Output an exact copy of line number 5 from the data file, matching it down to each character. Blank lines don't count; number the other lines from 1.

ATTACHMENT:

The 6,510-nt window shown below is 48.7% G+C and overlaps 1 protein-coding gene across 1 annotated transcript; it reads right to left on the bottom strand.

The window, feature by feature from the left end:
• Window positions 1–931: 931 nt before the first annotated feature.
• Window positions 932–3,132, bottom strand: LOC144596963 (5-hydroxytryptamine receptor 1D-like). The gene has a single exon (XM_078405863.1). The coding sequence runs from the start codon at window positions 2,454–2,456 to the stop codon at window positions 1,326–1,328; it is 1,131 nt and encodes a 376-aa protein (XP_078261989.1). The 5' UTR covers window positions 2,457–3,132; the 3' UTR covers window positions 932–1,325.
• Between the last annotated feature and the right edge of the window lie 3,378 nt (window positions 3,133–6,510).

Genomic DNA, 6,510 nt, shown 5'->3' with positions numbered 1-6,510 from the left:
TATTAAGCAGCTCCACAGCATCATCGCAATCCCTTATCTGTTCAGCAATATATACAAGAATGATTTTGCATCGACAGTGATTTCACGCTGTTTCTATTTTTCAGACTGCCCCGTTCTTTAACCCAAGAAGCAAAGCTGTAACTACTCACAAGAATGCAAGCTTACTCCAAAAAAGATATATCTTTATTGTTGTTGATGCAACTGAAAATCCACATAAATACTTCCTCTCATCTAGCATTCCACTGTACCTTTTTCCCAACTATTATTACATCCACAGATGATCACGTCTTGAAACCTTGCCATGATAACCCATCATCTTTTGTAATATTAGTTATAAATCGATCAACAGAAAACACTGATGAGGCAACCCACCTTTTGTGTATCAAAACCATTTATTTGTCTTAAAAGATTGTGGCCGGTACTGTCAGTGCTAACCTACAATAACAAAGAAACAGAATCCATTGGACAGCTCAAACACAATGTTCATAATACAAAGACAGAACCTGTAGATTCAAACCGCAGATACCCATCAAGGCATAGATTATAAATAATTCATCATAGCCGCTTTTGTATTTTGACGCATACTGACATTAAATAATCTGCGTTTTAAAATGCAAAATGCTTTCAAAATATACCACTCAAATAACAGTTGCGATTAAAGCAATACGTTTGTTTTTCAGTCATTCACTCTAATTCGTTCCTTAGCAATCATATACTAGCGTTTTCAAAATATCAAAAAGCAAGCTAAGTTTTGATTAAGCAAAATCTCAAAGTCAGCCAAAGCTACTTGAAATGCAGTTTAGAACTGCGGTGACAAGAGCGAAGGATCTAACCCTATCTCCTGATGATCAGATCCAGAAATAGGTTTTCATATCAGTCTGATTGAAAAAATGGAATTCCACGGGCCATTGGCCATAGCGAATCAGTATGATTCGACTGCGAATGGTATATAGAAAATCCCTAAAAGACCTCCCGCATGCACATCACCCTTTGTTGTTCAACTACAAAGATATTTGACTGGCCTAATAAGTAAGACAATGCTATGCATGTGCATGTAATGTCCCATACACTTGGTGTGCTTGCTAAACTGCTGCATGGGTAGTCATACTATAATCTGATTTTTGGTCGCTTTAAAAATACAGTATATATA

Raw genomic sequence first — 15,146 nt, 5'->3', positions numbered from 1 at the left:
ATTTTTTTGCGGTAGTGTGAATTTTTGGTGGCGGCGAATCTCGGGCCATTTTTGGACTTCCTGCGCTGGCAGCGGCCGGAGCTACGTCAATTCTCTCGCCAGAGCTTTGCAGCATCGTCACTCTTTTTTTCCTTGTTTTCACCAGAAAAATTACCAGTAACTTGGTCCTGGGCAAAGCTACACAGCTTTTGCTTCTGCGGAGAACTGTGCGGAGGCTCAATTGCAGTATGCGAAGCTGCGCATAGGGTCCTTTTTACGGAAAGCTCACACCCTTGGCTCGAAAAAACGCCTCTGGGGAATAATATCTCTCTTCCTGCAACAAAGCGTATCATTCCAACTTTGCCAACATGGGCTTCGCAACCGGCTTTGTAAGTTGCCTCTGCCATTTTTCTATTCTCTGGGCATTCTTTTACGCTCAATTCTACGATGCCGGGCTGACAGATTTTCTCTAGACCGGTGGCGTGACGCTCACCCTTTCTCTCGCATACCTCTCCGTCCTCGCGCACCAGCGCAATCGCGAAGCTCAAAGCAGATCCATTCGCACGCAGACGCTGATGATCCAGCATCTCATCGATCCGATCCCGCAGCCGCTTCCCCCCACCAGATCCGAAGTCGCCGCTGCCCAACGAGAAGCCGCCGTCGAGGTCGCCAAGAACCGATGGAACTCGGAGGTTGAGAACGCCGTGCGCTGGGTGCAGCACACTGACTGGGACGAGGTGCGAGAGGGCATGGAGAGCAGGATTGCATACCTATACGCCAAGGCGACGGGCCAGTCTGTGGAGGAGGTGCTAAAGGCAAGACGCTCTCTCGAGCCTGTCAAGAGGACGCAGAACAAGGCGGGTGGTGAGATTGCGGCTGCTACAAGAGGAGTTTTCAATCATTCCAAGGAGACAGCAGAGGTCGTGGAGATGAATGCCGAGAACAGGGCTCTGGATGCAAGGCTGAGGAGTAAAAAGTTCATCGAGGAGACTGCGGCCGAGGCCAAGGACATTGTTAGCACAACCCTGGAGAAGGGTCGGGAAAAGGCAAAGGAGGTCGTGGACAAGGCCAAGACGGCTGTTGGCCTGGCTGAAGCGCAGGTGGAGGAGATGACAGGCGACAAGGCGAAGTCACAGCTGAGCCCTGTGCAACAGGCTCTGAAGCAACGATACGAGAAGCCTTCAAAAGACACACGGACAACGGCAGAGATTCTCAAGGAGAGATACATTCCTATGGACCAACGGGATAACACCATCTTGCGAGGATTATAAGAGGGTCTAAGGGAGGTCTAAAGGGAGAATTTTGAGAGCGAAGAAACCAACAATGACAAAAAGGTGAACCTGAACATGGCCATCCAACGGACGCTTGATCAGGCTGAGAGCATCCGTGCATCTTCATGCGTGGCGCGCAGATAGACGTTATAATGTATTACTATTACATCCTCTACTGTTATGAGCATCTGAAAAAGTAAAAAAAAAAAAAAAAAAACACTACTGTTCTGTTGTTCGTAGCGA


• Between the last annotated feature and the right edge of the window lie 3,378 nt (window positions 3,133–6,510).